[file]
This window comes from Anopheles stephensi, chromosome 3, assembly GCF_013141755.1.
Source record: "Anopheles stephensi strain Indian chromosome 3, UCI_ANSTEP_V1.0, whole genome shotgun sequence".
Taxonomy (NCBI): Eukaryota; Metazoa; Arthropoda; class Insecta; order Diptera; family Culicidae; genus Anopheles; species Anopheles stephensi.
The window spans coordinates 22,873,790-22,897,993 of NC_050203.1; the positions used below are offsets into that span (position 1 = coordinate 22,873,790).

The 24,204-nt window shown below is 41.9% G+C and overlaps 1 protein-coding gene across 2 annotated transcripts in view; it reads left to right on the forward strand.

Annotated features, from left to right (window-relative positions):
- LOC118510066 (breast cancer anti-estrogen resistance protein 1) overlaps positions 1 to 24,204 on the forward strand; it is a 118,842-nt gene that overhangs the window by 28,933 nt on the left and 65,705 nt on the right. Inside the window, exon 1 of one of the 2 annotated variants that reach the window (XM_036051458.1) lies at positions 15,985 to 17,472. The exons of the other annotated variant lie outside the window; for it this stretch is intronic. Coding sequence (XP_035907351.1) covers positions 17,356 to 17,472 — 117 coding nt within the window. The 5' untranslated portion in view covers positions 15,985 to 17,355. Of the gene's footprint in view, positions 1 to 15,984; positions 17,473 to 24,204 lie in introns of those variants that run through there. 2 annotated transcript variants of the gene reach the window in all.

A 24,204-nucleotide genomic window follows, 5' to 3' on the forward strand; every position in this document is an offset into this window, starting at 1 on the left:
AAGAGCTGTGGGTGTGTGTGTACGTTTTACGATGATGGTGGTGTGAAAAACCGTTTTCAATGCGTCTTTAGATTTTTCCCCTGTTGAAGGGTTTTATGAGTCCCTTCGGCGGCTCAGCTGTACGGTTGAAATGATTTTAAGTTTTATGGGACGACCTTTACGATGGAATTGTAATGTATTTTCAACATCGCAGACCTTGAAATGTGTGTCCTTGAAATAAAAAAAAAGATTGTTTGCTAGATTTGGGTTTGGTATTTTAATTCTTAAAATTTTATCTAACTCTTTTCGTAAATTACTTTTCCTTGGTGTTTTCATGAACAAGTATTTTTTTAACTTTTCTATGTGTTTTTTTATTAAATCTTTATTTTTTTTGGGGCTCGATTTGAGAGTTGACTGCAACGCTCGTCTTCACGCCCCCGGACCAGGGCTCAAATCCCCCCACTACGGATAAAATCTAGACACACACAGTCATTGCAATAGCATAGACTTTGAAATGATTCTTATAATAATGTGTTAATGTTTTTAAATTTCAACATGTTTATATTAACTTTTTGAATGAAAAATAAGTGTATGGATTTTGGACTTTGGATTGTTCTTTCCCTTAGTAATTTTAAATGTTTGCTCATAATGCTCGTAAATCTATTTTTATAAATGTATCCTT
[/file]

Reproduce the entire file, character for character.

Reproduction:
This window comes from Anopheles stephensi, chromosome 3, assembly GCF_013141755.1.
Source record: "Anopheles stephensi strain Indian chromosome 3, UCI_ANSTEP_V1.0, whole genome shotgun sequence".
Taxonomy (NCBI): Eukaryota; Metazoa; Arthropoda; class Insecta; order Diptera; family Culicidae; genus Anopheles; species Anopheles stephensi.
The window spans coordinates 22,873,790-22,897,993 of NC_050203.1; the positions used below are offsets into that span (position 1 = coordinate 22,873,790).

The 24,204-nt window shown below is 41.9% G+C and overlaps 1 protein-coding gene across 2 annotated transcripts in view; it reads left to right on the forward strand.

Annotated features, from left to right (window-relative positions):
- LOC118510066 (breast cancer anti-estrogen resistance protein 1) overlaps positions 1 to 24,204 on the forward strand; it is a 118,842-nt gene that overhangs the window by 28,933 nt on the left and 65,705 nt on the right. Inside the window, exon 1 of one of the 2 annotated variants that reach the window (XM_036051458.1) lies at positions 15,985 to 17,472. The exons of the other annotated variant lie outside the window; for it this stretch is intronic. Coding sequence (XP_035907351.1) covers positions 17,356 to 17,472 — 117 coding nt within the window. The 5' untranslated portion in view covers positions 15,985 to 17,355. Of the gene's footprint in view, positions 1 to 15,984; positions 17,473 to 24,204 lie in introns of those variants that run through there. 2 annotated transcript variants of the gene reach the window in all.

A 24,204-nucleotide genomic window follows, 5' to 3' on the forward strand; every position in this document is an offset into this window, starting at 1 on the left:
AAGAGCTGTGGGTGTGTGTGTACGTTTTACGATGATGGTGGTGTGAAAAACCGTTTTCAATGCGTCTTTAGATTTTTCCCCTGTTGAAGGGTTTTATGAGTCCCTTCGGCGGCTCAGCTGTACGGTTGAAATGATTTTAAGTTTTATGGGACGACCTTTACGATGGAATTGTAATGTATTTTCAACATCGCAGACCTTGAAATGTGTGTCCTTGAAATAAAAAAAAAGATTGTTTGCTAGATTTGGGTTTGGTATTTTAATTCTTAAAATTTTATCTAACTCTTTTCGTAAATTACTTTTCCTTGGTGTTTTCATGAACAAGTATTTTTTTAACTTTTCTATGTGTTTTTTTATTAAATCTTTATTTTTTTTGGGGCTCGATTTGAGAGTTGACTGCAACGCTCGTCTTCACGCCCCCGGACCAGGGCTCAAATCCCCCCACTACGGATAAAATCTAGACACACACAGTCATTGCAATAGCATAGACTTTGAAATGATTCTTATAATAATGTGTTAATGTTTTTAAATTTCAACATGTTTATATTAACTTTTTGAATGAAAAATAAGTGTATGGATTTTGGACTTTGGATTGTTCTTTCCCTTAGTAATTTTAAATGTTTGCTCATAATGCTCGTAAATCTATTTTTATAAATGTATCCTT